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Federal judge reject states' challenge to 'Obamacare' contraceptive coverage

Even with the Supreme Court ruling last month to uphold the most controversial components of the Patient Protection and Affordable Care Act, many other legal challenges are still pending. A federal judge threw out a lawsuit by Florida and six other states that contested the requirement that insurance plans offered to employees includes coverage for contraceptives, the News Service of Florida reported today.

Religious organization, including group representing Catholic bishops, vocally opposed the mandates and their charge was taken up by the seven states who filed suit in February. The Obama administration defended the contraception coverage requirement, saying the rule assures that women have access to free contraception regardless of where she works or whom she works for.

The court ruling is another loss for Gov. Rick Scott, Attorney General Pam Bondi and other state officials who are vehemently opposed to the health care law.

From the News Service of Florida:

A federal judge Tuesday tossed out a challenge by Florida and six other states to part of the federal health overhaul that requires coverage for contraceptives in insurance plans. The lawsuit, filed in Nebraska, centered on religious organizations' objections to the requirement in the Affordable Care Act.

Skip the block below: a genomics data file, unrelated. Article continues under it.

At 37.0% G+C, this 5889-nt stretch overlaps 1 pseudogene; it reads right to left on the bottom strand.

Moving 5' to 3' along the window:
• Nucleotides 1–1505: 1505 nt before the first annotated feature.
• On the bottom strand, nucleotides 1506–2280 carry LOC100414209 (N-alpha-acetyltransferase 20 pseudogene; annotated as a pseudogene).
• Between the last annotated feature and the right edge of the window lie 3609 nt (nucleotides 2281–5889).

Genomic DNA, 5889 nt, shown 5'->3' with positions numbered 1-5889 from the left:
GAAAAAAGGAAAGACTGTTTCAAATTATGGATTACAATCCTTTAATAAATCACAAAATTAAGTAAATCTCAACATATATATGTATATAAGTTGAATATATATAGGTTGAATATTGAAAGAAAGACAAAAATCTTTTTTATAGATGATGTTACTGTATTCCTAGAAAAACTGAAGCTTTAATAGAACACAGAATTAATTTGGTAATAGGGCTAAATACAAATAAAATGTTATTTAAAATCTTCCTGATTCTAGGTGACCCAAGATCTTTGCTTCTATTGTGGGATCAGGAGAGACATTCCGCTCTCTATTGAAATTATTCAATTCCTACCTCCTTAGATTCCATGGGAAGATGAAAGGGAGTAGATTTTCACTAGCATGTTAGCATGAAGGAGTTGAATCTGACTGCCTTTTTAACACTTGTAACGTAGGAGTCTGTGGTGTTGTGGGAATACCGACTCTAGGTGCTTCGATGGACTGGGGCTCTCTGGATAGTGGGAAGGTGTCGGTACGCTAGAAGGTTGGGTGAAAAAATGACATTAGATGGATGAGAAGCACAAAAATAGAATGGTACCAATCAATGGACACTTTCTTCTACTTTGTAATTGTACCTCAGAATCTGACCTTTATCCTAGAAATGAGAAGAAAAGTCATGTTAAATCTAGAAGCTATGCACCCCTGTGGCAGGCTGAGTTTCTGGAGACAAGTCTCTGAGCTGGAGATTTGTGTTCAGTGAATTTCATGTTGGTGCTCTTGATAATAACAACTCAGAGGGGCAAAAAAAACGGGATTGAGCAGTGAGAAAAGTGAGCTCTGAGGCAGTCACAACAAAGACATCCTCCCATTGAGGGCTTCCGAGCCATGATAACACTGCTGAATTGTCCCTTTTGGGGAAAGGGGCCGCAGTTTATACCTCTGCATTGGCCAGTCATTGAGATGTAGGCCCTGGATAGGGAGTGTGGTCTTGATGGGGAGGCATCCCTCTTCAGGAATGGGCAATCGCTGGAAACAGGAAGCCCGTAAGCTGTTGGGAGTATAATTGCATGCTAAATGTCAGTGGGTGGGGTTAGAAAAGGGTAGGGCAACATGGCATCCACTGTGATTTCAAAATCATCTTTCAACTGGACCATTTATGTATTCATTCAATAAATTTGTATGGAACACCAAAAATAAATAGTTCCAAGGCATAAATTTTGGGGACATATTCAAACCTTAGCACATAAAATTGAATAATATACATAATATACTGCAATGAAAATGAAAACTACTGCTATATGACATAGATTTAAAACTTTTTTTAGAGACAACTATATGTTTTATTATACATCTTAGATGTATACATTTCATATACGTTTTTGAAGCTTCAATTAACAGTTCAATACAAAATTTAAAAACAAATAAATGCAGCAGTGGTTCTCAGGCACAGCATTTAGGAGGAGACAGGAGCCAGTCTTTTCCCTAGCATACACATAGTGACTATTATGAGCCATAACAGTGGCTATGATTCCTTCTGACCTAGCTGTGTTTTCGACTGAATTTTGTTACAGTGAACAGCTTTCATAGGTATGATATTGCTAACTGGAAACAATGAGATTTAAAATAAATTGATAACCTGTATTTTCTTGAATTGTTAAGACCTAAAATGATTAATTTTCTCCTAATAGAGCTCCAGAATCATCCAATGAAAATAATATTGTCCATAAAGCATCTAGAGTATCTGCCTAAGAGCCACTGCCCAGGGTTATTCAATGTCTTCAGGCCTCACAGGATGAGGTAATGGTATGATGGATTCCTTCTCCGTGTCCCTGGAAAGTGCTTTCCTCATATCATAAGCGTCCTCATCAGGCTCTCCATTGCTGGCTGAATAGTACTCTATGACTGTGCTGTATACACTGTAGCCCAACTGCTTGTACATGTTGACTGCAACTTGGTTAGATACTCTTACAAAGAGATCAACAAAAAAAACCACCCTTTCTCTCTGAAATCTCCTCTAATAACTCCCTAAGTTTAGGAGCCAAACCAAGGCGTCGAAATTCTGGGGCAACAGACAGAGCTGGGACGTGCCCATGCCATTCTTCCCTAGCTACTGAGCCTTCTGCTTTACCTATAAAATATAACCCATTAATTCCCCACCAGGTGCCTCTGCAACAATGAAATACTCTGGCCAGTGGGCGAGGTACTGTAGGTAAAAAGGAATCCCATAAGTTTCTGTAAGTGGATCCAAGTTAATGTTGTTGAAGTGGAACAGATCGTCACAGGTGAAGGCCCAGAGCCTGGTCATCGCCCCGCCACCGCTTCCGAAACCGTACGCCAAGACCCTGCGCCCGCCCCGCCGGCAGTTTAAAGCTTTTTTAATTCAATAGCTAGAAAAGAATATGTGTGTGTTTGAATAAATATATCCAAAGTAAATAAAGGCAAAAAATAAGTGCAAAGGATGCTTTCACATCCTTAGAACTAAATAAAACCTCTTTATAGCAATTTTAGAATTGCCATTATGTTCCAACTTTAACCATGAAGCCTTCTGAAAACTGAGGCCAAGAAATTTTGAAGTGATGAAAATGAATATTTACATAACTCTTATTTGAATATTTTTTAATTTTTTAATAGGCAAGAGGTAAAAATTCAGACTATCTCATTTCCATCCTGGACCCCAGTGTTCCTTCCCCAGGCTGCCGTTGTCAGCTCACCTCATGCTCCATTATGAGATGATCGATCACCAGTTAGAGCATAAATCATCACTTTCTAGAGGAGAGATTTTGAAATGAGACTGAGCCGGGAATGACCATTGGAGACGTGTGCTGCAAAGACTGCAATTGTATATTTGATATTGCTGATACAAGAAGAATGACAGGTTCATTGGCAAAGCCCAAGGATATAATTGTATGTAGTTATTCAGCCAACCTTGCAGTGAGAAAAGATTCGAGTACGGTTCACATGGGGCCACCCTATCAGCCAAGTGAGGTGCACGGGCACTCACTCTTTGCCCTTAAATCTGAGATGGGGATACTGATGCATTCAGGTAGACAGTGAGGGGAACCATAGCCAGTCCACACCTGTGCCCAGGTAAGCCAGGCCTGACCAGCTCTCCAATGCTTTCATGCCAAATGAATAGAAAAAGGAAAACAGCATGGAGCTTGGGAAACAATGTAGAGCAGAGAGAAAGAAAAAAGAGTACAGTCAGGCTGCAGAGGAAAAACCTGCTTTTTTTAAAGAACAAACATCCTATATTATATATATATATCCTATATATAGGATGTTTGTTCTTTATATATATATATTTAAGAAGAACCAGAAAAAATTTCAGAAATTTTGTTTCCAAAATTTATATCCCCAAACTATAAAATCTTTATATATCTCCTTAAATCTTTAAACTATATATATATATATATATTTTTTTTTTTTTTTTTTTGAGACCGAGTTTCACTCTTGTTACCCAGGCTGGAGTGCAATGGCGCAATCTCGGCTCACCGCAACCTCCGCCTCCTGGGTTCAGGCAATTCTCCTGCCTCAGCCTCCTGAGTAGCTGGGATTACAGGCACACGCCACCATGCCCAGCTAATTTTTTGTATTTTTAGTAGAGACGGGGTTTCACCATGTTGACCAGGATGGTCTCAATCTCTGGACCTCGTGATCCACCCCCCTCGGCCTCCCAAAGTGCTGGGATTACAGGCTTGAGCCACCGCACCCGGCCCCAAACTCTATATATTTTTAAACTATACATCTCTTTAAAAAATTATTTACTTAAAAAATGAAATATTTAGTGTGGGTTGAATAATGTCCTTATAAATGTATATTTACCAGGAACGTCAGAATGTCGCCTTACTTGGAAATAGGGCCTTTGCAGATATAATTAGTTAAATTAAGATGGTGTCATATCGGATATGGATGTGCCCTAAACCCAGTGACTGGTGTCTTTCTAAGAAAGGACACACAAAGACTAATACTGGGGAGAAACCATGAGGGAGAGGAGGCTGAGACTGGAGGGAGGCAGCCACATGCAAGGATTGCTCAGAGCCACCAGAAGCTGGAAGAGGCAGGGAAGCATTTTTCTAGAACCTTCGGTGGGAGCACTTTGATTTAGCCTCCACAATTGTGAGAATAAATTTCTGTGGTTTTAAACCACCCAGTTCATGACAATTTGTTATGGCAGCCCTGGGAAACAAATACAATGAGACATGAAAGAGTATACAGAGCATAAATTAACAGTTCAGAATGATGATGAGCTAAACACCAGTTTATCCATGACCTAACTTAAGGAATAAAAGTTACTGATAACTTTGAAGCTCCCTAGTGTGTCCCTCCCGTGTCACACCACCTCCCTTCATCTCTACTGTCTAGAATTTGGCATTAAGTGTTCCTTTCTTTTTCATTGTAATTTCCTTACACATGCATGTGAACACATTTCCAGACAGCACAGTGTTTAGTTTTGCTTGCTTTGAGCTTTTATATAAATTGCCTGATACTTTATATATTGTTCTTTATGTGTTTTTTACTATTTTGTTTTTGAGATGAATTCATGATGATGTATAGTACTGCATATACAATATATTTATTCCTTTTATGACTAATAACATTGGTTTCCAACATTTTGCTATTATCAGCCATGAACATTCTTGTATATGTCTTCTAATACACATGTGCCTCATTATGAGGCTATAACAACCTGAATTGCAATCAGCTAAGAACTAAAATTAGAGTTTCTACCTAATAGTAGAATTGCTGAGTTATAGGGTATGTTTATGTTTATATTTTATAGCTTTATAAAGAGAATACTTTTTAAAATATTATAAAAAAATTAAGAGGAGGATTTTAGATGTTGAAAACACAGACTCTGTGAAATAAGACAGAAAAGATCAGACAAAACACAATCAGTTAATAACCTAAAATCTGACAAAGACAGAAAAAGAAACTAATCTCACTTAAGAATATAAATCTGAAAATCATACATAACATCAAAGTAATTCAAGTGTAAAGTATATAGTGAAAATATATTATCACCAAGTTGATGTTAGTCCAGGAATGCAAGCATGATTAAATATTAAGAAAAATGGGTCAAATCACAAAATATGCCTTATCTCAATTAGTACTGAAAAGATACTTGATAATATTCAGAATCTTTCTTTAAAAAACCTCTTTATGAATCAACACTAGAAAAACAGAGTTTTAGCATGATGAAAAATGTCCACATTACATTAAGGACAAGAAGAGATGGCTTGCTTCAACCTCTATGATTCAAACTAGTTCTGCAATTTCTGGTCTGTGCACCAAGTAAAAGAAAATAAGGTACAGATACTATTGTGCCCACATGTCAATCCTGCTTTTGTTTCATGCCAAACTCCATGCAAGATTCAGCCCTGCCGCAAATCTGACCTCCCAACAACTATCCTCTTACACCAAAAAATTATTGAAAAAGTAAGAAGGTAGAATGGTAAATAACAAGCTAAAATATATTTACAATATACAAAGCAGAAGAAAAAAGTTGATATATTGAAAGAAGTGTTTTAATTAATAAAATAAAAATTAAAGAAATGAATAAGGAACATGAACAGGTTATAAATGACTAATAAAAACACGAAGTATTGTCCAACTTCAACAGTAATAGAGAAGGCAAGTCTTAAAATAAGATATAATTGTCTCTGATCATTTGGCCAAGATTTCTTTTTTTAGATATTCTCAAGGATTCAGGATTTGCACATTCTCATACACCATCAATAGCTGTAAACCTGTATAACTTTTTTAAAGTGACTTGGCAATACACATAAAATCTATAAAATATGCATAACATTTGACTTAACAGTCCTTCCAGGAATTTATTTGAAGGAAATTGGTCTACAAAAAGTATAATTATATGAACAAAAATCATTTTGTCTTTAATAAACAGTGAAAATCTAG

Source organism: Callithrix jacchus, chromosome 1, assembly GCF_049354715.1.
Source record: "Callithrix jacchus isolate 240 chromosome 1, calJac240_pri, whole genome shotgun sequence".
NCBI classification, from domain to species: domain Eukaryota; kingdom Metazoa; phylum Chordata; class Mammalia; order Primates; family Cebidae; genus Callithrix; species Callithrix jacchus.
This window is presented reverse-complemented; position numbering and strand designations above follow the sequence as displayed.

The states contended, at least in part, that Medicaid enrollment would grow if the coverage requirement leads organizations to stop providing insurance to their employees. But Senior U.S. District Judge Warren Urbom found that the states didn't have legal standing to sue, saying their theory "is based on layers of conjecture."

Urbom wrote that the state's complaint "merely offers guesses about how independent actors will respond to the rule and speculation that these responses could cause people to qualify for, and obtain, state benefits that they would not otherwise seek, which will then strain the state's budgets. This is not sufficient to establish standing."

Nebraska Attorney General Jon Bruning has spearheaded the lawsuit. Along with Florida, the other states that signed onto the case were South Carolina, Texas, Ohio, Oklahoma and Michigan.

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